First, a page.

Until the host(s) are identified knowledge is lacking to predict fungal distribution and threats to this obligate parasite. Future population trends of host and fungus are closely tied.
C. hauturu is a New Zealand endemic insect parasite, described in 1953 by Joan Dingley, an experienced mycologist who noted its distinction from the superficially similar and more common Ophiocordyceps robertsii. The latter species, known to Māori as āwheto, was collected and burnt to produce a black pigment for tattooing. Possibly, C. hauturu was used for the same purpose.
Apart from the holotype and a second specimen included in the protologue (both from the Auckland region), no other specimens were identified under this name until recently. In 2019, 3 additional specimens (1 predating the holotype) were distinguished by macromorphology by Peter R. Johnston from among 55 Fungarium PDD specimens of O. robertsii and 107 specimens of Cordyceps sp., . O. robertsii has discrete perithecia, while those of C. hauturu are more immersed and somewhat stromatic.
New Zealand endemic insect parasite, on hepialid moth larvae. Only 5 specimens in Fungarium PDD, but from widely dispersed locations. Can be superficially confused with more common Ophiocordyceps robertsii, also on hepialid moth larvae.
Endemic to New Zealand. The 5 collections known are geographically widely dispersed in both North and South Islands. The identity of the hepialid host(s) have not been investigated. It is not known whether the widespread distribution of C. hauturu reflects the sporadic distribution of one (or more?) host species.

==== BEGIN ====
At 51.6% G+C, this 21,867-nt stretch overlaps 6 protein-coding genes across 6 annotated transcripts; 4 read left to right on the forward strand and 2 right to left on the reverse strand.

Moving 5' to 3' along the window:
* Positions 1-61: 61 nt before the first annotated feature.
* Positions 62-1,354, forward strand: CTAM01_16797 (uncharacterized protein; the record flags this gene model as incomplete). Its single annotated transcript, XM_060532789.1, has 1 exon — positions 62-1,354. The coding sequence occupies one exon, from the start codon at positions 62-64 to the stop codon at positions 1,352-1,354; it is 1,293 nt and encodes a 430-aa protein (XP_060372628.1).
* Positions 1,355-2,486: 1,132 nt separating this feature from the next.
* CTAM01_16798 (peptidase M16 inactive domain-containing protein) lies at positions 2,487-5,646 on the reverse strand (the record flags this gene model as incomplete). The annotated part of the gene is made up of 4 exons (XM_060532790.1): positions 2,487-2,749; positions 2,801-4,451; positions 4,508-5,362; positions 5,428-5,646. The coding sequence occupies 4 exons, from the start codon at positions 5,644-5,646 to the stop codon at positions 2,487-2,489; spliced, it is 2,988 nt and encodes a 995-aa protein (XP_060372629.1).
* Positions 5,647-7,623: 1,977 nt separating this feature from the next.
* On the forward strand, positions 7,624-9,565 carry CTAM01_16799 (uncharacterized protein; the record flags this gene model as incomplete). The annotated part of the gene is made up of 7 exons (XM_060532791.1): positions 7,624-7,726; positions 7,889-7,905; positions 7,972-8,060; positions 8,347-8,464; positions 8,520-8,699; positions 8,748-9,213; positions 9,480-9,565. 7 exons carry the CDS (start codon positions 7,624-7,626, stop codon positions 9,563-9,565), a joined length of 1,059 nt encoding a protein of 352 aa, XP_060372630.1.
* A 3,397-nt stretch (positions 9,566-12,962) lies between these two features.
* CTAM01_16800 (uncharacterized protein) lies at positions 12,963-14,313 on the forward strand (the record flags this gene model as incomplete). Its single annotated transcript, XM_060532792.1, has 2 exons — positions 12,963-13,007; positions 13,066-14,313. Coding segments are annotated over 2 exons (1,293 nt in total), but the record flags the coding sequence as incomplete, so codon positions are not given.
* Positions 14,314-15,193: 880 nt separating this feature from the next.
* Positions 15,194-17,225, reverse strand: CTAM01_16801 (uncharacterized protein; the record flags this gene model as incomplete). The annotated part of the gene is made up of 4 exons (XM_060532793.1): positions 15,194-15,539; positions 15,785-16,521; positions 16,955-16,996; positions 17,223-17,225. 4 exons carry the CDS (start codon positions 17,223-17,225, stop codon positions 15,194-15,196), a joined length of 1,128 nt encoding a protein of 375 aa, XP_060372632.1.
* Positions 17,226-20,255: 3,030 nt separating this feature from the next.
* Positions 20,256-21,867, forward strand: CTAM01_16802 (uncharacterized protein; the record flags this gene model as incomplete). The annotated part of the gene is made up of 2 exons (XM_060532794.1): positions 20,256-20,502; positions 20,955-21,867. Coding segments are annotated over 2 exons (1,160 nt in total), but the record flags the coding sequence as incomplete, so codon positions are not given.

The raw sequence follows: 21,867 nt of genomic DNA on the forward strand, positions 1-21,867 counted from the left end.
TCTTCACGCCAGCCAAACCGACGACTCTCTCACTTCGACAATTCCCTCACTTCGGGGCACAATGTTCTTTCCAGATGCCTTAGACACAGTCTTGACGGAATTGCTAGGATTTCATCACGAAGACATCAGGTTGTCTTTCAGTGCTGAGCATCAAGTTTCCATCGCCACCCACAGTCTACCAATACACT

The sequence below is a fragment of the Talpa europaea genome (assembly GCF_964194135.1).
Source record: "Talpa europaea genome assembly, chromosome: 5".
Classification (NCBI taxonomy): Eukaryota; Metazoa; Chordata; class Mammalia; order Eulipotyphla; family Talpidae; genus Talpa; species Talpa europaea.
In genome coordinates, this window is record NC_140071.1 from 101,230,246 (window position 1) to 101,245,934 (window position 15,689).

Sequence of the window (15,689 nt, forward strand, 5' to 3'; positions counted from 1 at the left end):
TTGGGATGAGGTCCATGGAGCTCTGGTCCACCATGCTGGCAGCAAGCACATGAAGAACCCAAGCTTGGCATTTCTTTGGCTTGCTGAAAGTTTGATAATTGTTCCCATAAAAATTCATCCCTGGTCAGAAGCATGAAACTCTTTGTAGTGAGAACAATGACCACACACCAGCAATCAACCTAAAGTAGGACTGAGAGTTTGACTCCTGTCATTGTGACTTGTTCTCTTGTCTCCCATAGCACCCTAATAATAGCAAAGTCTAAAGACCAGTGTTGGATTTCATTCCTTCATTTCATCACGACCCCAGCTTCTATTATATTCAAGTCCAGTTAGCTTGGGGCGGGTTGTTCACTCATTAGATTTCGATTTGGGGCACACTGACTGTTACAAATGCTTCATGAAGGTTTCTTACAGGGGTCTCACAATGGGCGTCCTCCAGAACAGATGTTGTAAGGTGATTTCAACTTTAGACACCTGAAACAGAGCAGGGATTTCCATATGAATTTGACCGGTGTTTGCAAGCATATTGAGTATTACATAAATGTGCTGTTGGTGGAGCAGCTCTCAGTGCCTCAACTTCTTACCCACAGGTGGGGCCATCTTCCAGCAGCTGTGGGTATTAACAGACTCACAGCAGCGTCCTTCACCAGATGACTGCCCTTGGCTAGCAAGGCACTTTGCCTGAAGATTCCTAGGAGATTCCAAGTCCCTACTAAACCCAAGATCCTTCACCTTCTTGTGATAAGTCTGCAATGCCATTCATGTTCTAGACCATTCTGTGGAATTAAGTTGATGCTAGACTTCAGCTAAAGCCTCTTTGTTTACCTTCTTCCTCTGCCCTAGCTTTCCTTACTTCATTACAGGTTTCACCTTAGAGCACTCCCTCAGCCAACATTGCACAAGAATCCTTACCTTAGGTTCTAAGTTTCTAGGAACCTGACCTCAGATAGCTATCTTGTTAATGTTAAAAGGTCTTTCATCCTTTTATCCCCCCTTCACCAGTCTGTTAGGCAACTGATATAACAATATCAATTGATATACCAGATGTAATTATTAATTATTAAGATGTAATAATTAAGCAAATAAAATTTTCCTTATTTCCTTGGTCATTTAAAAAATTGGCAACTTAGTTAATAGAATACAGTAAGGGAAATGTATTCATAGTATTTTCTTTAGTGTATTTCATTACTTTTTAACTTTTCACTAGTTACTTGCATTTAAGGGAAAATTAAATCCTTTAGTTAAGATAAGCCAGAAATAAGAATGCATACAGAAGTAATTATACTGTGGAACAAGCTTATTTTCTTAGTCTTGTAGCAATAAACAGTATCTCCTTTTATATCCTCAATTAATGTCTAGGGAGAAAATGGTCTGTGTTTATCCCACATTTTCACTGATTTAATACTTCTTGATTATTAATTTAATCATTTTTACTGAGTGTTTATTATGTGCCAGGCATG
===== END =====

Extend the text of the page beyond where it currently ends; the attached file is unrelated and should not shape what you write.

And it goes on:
Unknown, but as a parasite is likely following the trend of its host hepialid species.
Obligately parasitic on caterpillar larvae of one or more species of native hepialid moth, producing its aerial fruitbody from buried mummified caterpillars. Known from podocarp/broadleaf temperate forest.
Vulnerable to decline of native hepialid moth species, but this is unknown pending identification of the host(s).
Might become vulnerable if commercial harvesting initiatives (currently under consideration in New Zealand involving Asian partnerships) target this species in preference to the comparatively common O. robertsii.
Now that recently collected (2014, 2015) specimens of C. hauturu have been distinguished from fungarium material filed as Cordyceps sp. and O. robertsii, phylogenetic relationships can be determined. Identification of the hepialid host(s) is a priority in order to better predict the distribution of C. hauturu and to evaluate any threats to the host and hence to its obligate parasite.
The potential of this species for medicinal or nutraceutical use has not been considered, cf major over-exploitation of O. sinensis, and interest locally and from abroad to therapeutic use of Ophiocordyceps species . .C. hauturu could be under threat If found to have applied use.
Dingley JM 1953. The Hypocreales of New Zealand. V. The Genera Cordyceps and Torrubiella. Transactions and Proceedings of the Royal Society of New Zealand 81(3): 329-343.